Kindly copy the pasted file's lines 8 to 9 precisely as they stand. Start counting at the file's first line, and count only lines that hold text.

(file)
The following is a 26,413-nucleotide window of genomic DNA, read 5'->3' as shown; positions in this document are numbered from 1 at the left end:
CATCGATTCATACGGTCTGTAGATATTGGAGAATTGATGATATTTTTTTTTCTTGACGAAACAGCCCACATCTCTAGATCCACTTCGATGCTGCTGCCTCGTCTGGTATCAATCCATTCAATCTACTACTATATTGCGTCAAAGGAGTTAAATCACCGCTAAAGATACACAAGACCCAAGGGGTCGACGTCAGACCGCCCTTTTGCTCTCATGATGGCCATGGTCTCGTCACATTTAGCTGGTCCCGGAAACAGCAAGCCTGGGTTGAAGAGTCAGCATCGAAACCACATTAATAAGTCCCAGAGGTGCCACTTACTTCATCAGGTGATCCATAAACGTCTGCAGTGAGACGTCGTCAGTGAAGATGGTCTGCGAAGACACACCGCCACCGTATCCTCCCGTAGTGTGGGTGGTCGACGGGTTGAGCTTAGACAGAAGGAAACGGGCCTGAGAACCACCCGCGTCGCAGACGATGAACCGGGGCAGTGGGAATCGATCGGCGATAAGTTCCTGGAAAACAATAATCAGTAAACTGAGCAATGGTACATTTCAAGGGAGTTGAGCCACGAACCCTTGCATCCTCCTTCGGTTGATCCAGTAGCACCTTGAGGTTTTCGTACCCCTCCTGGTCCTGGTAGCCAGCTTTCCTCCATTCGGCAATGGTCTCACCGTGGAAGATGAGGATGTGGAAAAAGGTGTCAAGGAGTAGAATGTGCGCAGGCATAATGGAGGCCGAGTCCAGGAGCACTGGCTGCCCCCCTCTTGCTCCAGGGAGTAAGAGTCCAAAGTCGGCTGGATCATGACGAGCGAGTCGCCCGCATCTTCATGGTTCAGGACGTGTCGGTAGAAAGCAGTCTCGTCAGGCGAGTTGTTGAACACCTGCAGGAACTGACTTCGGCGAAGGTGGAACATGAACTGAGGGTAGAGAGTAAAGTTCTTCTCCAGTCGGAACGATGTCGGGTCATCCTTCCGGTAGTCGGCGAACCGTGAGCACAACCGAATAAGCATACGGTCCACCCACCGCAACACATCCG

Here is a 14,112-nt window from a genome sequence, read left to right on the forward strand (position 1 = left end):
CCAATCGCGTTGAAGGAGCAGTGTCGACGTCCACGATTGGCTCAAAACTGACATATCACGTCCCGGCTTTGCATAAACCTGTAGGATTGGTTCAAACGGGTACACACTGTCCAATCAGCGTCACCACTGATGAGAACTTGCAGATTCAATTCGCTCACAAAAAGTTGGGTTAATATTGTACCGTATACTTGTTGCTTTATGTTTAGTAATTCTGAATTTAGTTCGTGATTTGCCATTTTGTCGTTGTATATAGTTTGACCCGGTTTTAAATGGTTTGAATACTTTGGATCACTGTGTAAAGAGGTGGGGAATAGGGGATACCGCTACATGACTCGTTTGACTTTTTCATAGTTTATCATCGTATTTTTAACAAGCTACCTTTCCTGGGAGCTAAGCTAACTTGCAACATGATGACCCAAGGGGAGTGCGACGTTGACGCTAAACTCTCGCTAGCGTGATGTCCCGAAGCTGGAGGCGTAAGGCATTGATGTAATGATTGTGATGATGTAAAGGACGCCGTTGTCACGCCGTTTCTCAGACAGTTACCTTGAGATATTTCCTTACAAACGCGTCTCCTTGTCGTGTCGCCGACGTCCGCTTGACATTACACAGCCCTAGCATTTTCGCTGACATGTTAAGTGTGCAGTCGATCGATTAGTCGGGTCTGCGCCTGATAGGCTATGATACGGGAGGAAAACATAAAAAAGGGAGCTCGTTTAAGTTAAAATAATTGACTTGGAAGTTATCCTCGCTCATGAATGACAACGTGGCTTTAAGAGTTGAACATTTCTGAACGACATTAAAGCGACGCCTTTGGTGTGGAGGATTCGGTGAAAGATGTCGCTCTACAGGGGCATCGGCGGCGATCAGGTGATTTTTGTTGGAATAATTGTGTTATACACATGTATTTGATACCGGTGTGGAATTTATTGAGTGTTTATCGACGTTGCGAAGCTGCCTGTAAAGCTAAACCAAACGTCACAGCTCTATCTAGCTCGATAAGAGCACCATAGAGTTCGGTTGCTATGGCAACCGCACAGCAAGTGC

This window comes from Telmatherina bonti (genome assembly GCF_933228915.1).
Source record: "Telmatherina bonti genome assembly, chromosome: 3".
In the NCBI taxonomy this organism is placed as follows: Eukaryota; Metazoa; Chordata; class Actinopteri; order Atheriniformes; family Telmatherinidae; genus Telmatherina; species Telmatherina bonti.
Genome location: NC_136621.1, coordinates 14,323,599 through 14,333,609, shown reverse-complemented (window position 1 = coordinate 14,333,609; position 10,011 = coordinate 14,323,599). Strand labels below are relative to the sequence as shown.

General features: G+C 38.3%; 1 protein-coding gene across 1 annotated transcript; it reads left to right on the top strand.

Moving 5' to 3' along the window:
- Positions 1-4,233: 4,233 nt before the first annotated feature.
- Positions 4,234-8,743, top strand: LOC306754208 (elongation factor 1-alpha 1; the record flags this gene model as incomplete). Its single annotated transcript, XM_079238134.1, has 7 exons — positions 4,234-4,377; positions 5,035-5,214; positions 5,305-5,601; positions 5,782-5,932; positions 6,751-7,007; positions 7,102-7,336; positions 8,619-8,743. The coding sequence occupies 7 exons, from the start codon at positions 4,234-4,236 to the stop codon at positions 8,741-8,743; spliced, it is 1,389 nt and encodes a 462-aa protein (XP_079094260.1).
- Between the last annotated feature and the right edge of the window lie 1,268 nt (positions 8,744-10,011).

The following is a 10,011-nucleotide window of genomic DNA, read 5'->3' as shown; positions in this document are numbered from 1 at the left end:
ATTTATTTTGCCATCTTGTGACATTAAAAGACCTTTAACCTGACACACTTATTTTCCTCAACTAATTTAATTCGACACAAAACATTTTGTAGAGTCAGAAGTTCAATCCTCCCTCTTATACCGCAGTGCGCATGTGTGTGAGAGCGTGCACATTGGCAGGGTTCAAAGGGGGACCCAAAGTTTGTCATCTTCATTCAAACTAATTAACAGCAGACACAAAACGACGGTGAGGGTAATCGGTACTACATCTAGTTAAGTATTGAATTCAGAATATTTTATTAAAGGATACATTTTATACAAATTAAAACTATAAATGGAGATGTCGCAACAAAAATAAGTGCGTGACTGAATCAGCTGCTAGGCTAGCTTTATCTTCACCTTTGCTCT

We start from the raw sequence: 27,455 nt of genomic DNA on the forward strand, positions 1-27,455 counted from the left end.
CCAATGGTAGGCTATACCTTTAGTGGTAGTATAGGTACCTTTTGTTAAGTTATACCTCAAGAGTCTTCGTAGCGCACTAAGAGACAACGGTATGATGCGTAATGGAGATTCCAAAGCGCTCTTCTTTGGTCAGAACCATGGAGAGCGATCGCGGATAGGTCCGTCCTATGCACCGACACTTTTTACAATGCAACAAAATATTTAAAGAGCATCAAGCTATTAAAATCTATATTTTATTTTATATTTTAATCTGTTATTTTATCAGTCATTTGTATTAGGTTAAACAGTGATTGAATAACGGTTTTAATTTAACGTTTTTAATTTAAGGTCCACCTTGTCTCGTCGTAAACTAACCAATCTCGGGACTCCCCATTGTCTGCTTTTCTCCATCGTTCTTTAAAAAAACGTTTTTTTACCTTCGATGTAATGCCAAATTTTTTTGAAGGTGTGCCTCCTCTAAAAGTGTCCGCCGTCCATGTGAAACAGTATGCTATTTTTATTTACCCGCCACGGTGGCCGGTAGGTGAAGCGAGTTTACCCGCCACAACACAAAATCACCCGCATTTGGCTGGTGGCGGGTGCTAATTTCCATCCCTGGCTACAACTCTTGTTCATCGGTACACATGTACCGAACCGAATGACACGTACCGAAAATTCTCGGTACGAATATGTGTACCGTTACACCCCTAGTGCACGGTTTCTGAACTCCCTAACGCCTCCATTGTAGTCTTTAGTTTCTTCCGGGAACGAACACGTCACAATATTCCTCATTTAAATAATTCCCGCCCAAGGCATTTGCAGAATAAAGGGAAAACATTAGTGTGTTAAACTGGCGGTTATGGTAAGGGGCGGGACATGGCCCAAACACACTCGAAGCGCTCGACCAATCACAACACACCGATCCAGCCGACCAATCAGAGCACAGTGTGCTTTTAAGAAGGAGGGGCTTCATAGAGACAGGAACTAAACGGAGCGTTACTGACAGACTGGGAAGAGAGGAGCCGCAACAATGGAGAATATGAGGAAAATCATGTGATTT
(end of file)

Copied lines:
Genome location: NC_136621.1, coordinates 14,323,599 through 14,333,609, shown reverse-complemented (window position 1 = coordinate 14,333,609; position 10,011 = coordinate 14,323,599). Strand labels below are relative to the sequence as shown.

General features: G+C 38.3%; 1 protein-coding gene across 1 annotated transcript; it reads left to right on the top strand.